Student loan relief applications placed on pause. Now what?

Source: Hot Air

Joe Biden’s student debt forgiveness plan was put on hold following a ruling by a federal judge in Texas recently. Because of the way this entire fiasco had been rolled out, more than 25 million Americans had already signed up for the program, anticipating the removal of their debt and not having to make any more payments. But as of Thursday, the site where people were signing up isn’t taking any new applications. The White House is appealing the ruling and may still prevail, but for the time being, those who were able to sign up don’t know if they will still have to make their next payments. Those who didn’t get in on the action in time don’t know if they may have missed the boat entirely. (CBS News)

The Biden Administration’s plan to provide up to $20,000 in loan relief for student borrowers is now halted after a federal judge in Texas blocked the program and declared it “unlawful,” raising questions and financial uncertainty for the roughly 40 million Americans who qualify for debt forgiveness.

Already, 26 million people have applied to the program since the application went live in October. But after the ruling on Thursday, the Biden administration stopped taking applications for its student debt forgiveness program.

While the administration plans to appeal, the ruling prompts questions about what may happen next as legal challenges unfold, and as borrowers face a financial deadline with the student debt repayment hiatus slated to expire in December and repayments set to restart in January.

One thing that seems clear is that the country was sold a bill of goods in terms of how much debt might be eliminated. Of course, the debt isn’t really “eliminated.” It will simply be passed on to the taxpayers, many of whom are paying mortgages and other types of loans that nobody has offered to “forgive” for them.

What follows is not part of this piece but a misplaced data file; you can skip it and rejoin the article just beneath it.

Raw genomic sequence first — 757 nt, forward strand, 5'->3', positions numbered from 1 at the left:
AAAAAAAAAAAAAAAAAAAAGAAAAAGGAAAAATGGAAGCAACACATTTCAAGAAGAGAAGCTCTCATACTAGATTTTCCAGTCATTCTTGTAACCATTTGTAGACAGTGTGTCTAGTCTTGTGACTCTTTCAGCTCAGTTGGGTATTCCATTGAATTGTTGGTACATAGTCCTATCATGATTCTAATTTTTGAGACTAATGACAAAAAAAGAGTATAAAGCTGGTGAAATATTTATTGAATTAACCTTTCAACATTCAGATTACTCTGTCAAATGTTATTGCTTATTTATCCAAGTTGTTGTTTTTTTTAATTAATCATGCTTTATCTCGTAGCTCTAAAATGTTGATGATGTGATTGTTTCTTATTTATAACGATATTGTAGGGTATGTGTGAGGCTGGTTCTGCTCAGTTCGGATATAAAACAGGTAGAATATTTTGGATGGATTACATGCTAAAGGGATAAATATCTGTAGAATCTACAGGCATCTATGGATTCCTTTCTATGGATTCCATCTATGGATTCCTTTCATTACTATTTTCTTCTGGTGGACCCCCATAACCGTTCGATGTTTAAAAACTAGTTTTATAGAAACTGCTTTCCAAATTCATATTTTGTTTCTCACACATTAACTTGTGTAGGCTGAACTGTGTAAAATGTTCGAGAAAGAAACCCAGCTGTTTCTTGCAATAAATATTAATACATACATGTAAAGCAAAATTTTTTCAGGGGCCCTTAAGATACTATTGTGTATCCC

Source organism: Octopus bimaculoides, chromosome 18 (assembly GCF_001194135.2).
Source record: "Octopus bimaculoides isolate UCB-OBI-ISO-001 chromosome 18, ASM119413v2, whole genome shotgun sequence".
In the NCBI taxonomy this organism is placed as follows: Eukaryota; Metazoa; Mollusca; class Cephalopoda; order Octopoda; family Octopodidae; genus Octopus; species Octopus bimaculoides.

We also were grossly misled about what all of this is going to cost. As the Washington Examiner reported this weekend, one government estimate suggests the price tag will be 400 billion dollars. Another study puts the figure at closer to a trillion.

While House press secretary Karine Jean-Pierre criticized Pittman’s decision in a statement Thursday, saying that the lawsuits against the president’s debt relief program have been “backed by extreme Republican special interests.”

The plan to cancel outstanding student debt will cost the country roughly $400 billion, according to the nonpartisan Congressional Budget Office, while another budget model pegged the cost at nearly $1 trillion.

In case any of you haven’t been keeping score, we’re currently battling a hefty inflation rate and soaring prices because we’ve already set seven trillion dollars of imaginary money on fire over the past 20 months. The total national debt is currently at a level that is too terror-inducing for M. Night Shyamalan to even make a movie about it. And now we’re going to dump yet another full trillion or half a trillion on top of it? To copy a question recently posed by an economist commenting on the current inflation rates, ‘what did you think was going to happen?’

On top of all that, the courts who are putting the brakes on this scheme are raising very valid questions about whether or not this is even legal. The judge who ordered the most recent halt in the program described it as “either one of the largest delegations of legislative power to the executive branch or one of the largest exercises of legislative power without congressional authority in the history of the United States.”

But why listen to judges or economists when you can simply take the word of Elizabeth Warren? She recently settled the issue, declaring that the entire plan is perfectly legal and fully within Biden’s authority. On what grounds? She didn’t say. But keep in mind that even Nancy Pelosi said at one point that the President didn’t have the authority to do this. And that was just last year. I’m not sure what groundbreaking ruling took place between then and now to change that conclusion. Most likely, the only thing that changed was the narrative.